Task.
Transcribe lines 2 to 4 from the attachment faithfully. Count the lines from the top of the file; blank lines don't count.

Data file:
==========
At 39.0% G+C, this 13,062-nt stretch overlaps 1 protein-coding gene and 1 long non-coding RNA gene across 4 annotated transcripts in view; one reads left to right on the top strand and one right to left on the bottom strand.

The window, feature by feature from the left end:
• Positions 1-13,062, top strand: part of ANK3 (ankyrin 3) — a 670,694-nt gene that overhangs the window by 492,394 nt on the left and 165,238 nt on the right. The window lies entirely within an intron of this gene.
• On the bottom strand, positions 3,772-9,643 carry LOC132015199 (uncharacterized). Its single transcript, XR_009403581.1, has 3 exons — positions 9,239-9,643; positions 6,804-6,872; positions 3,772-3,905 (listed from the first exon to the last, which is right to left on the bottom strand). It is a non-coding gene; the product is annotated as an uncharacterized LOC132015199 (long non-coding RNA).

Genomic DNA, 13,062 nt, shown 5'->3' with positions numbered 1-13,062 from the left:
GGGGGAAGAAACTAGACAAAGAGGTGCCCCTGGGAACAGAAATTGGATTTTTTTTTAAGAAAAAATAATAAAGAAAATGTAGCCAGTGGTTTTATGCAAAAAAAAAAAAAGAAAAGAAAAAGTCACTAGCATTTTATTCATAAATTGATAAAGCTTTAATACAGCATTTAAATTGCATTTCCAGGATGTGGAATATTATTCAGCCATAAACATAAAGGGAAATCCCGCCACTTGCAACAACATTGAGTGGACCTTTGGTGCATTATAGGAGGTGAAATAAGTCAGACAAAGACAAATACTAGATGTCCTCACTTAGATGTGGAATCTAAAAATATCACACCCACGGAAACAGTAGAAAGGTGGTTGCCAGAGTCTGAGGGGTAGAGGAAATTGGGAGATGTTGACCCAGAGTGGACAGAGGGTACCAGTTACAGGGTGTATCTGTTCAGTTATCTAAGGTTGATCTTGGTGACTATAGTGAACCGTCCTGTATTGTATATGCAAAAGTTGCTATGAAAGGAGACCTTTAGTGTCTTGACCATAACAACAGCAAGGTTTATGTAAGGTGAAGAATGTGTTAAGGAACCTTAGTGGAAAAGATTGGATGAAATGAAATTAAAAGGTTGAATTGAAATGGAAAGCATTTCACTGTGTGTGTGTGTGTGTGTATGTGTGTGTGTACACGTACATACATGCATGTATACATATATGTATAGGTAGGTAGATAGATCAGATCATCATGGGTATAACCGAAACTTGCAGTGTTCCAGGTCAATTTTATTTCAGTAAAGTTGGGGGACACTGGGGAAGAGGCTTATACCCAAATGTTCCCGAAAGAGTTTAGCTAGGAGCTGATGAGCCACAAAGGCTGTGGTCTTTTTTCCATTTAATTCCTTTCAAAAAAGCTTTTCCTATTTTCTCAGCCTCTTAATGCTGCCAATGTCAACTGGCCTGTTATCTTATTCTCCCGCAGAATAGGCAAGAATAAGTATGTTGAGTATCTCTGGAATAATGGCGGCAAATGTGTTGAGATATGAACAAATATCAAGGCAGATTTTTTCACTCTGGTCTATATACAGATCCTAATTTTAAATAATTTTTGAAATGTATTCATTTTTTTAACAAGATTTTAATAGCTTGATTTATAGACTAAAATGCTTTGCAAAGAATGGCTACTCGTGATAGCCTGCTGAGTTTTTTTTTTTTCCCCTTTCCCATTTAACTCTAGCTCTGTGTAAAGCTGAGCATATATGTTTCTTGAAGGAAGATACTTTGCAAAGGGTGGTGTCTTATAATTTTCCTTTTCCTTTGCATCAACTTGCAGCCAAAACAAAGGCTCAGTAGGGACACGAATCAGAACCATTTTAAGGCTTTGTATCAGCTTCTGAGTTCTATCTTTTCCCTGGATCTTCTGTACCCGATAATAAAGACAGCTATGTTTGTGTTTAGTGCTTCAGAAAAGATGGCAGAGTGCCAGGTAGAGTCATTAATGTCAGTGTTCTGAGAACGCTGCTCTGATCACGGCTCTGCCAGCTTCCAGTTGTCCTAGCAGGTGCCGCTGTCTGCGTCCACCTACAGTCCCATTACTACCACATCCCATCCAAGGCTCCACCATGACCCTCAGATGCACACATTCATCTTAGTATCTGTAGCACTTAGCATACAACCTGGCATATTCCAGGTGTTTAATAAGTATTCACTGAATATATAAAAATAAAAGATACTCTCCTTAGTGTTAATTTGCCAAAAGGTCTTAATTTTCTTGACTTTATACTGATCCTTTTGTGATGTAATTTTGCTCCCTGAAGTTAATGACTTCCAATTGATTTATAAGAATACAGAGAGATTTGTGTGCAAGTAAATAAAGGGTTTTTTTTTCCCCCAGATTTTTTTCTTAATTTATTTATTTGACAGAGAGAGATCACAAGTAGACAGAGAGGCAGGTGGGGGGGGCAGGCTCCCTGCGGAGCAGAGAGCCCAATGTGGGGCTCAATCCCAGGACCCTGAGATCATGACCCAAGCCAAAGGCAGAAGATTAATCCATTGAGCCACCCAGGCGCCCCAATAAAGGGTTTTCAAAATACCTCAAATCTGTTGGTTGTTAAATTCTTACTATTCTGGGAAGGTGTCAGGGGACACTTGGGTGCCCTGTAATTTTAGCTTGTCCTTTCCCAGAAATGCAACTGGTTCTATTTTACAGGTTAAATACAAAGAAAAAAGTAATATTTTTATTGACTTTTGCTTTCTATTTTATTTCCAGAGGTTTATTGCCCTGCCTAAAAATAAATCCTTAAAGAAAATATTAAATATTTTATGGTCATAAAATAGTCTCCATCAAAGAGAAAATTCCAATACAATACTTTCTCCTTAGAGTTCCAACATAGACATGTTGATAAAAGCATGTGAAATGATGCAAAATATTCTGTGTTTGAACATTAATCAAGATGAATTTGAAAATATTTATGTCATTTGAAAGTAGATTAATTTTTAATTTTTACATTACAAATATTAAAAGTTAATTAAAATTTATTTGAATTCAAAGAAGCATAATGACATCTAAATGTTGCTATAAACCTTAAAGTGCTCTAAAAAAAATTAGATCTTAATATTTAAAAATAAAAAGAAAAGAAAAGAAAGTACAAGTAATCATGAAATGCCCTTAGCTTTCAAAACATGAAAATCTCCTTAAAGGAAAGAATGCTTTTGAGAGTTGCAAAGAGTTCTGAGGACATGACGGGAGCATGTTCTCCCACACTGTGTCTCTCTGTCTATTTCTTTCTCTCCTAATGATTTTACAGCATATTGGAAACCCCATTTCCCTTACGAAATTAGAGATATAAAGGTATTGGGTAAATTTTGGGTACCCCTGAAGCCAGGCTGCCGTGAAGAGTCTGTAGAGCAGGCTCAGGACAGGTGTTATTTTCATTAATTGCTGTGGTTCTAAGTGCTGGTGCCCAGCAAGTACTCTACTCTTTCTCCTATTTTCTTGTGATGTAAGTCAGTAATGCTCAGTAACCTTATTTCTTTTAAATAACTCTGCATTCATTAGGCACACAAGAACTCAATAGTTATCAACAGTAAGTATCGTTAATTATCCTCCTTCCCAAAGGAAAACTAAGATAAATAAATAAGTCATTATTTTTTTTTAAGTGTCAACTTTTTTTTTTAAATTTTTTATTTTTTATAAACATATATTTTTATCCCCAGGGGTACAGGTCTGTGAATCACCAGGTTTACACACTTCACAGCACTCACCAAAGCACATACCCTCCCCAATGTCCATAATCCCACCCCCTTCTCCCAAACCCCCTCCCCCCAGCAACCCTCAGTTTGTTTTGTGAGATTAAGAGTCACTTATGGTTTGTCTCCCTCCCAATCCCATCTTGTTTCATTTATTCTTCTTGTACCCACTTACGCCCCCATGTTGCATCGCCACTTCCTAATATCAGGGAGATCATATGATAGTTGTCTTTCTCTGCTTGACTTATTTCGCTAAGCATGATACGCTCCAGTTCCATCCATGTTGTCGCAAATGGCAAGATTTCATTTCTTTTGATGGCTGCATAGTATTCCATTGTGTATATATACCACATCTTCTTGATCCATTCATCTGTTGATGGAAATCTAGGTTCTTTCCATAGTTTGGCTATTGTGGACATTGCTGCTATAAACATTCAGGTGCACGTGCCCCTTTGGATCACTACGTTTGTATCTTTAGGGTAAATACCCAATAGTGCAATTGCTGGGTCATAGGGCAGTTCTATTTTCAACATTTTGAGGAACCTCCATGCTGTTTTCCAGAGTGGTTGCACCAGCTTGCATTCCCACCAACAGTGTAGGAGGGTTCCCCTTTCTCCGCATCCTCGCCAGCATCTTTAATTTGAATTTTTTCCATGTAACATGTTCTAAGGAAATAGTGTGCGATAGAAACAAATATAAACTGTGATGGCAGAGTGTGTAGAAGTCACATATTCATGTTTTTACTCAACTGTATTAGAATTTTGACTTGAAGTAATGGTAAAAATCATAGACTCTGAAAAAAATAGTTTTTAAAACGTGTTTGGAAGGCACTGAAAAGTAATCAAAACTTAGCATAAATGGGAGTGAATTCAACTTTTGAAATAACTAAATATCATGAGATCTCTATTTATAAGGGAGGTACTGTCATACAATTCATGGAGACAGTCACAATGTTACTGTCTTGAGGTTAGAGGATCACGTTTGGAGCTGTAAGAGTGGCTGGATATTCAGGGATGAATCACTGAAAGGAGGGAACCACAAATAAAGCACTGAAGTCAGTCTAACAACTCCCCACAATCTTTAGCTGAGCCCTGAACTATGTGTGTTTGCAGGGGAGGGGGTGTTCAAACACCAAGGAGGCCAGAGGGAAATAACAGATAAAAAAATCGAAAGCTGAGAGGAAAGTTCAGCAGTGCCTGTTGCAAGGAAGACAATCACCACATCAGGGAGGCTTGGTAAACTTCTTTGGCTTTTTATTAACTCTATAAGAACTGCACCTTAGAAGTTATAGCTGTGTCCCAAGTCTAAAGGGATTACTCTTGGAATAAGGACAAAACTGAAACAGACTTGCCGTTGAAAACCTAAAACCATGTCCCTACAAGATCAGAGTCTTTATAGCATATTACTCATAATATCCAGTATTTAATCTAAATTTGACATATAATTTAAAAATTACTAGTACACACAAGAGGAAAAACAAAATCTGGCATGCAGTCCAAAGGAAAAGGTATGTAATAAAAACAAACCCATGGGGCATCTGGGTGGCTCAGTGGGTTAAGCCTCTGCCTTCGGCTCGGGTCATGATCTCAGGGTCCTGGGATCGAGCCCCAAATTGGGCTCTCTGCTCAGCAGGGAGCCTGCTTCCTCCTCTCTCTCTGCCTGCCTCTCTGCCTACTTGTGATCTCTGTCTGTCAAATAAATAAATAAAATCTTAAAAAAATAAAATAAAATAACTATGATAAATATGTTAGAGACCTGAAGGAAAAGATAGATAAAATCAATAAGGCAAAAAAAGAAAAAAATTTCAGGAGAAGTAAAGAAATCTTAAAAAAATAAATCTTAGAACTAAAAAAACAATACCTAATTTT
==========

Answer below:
The window, feature by feature from the left end:
• Positions 1-13,062, top strand: part of ANK3 (ankyrin 3) — a 670,694-nt gene that overhangs the window by 492,394 nt on the left and 165,238 nt on the right. The window lies entirely within an intron of this gene.
• On the bottom strand, positions 3,772-9,643 carry LOC132015199 (uncharacterized). Its single transcript, XR_009403581.1, has 3 exons — positions 9,239-9,643; positions 6,804-6,872; positions 3,772-3,905 (listed from the first exon to the last, which is right to left on the bottom strand). It is a non-coding gene; the product is annotated as an uncharacterized LOC132015199 (long non-coding RNA).